The Good Food Awards, held in San Francisco each year and put on by Seedling Projects, is a gathering of some of the nation’s most delicious and authentic food producers who generously share their wares. Judging across a wide range of categories – beer, charcuterie, cheese, chocolate, coffee, confections, oils, pickles, preserves and spirits – the awards honor producers around the country who meet specific criteria based on an extensive set of principles put together by The Good Food Awards Committee including:
• Tasty: delicious food, bringing joy to those who consume it;
• Authentic: no artificial ingredients; an expression of tradition and culture; seasonality and locality;
• Responsible: respect and fair compensation within the production chain; ingredients are GMO free; promote healthy soil and biodiversity; use local ingredients; promote water and resource conservation and recycling; practice transparency and honesty with consumers; have direct, face-to-face communication between growers, food crafters and everyone else in the production chain; practice good animal husbandry
A mecca for food lovers and a crystal ball to industry followers, the Good Food Awards marketplace provides an opportunity for the public to taste and purchase the judge’s favorites and mingle with the food and drink producers. A cornucopia of brown butter chocolate, salami cotto, blood orange-lavender preserves, farmstead cheese, Delicata squash seed oil, and pickled sea beans eagerly tempted hundreds of passersby.
Aside from taking note of the ever-growing flavor, ingredient and application trends like fermentation (Firefly Kimchi, Firefly Kitchens), regional spices (LaLa Sauce, a Mandarin spicy black bean and roasted red pepper sauce, Baba’s Cooking School), specialty oils (Black Walnut Oil, Hammons Black Walnuts), and sea-salted sweets (Sea Salt Hazelnut Crunch Bar, Alma Chocolates), perhaps the most evident trend was the changed behavior of the everyday consumer.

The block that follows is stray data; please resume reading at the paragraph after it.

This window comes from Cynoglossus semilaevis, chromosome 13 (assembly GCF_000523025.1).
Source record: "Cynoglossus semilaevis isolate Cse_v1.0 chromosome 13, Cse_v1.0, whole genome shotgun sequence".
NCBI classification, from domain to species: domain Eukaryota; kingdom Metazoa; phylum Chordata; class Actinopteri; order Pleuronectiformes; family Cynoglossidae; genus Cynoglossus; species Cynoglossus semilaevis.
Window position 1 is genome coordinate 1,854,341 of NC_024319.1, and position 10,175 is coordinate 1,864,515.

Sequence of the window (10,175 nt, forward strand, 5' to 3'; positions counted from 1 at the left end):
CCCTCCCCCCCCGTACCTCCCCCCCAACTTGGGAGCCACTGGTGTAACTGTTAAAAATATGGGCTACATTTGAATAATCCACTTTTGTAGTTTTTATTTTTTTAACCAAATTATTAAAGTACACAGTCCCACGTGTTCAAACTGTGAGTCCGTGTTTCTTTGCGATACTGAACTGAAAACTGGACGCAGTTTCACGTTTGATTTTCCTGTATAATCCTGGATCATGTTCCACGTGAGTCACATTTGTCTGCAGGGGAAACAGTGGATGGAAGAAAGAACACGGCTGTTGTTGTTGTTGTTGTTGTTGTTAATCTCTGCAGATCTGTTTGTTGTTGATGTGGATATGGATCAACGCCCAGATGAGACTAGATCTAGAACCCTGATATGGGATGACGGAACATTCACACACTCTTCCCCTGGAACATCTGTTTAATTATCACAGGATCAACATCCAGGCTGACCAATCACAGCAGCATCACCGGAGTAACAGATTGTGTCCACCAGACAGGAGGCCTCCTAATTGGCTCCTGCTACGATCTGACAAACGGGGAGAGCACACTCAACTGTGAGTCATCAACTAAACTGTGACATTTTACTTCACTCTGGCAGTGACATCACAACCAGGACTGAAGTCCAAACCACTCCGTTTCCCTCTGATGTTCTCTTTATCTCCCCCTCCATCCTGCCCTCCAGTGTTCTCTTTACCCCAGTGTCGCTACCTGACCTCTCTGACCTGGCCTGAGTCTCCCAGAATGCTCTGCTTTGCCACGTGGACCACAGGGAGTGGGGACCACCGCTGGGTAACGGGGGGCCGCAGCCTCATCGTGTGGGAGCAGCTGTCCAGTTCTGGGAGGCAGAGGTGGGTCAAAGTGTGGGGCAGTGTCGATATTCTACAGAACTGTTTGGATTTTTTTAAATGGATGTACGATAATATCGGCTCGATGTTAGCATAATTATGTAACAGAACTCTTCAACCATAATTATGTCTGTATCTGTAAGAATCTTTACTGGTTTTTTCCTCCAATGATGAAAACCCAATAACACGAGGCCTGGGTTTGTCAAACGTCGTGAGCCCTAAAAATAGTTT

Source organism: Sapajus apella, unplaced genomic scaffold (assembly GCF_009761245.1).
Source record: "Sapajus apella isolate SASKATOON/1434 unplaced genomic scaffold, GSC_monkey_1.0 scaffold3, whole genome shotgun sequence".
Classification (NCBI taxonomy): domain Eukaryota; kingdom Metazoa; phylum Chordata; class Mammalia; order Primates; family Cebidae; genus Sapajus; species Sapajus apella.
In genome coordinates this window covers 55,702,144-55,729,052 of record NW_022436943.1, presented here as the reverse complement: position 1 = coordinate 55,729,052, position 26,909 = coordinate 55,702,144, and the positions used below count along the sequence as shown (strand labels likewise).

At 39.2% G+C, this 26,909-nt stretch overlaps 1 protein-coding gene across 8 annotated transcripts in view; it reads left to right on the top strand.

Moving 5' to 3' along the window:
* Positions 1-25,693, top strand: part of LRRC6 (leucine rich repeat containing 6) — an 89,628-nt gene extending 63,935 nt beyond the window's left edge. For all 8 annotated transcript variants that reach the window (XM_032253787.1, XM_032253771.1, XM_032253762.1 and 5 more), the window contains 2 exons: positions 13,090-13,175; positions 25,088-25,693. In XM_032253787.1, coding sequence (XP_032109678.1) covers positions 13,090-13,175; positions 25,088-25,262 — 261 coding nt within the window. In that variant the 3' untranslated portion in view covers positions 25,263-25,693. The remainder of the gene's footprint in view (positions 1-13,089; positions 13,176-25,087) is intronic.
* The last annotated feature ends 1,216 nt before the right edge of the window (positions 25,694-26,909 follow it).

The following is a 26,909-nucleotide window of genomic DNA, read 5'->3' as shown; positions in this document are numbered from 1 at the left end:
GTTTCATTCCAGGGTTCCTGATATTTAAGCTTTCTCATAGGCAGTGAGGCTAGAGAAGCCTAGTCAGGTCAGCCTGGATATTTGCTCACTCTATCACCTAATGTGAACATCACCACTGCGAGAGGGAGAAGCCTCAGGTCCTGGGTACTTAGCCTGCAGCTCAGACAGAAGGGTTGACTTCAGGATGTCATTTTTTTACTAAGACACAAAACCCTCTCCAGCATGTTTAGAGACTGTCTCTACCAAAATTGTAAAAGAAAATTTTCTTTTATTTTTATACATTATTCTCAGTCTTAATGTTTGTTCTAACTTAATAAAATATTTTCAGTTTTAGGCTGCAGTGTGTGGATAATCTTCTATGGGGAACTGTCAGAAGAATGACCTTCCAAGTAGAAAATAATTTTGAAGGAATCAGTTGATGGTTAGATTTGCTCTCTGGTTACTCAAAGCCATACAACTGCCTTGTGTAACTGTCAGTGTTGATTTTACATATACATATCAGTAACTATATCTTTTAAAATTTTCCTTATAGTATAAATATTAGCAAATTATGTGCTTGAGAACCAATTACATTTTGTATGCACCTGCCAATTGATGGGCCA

The once unfamiliar and unusual now appear to be more commonplace for the average marketplace-goer. Attendees were fully engaged, asking detailed questions about production processes, and producer principles, preferences and politics. Professionals once considered to be out of sight were shining in the spotlight with a bit of celebrity. In fact, as if to underscore this newly found attention, a film crew was present shooting a documentary on artisan American cheese makers.
It was interesting to hear, see and taste the current changes and trends in the food industry, and to see such a large group of people so enthusiastic about new and delicious food. The Good Food Awards is just one of many windows into the ins and outs of the food industry, and into the nooks and crannies of the consumer mind. Here’s to eating – and learning – our way through 2014!
What are some of the new trends you see in your part of the world? Tell us in the comments!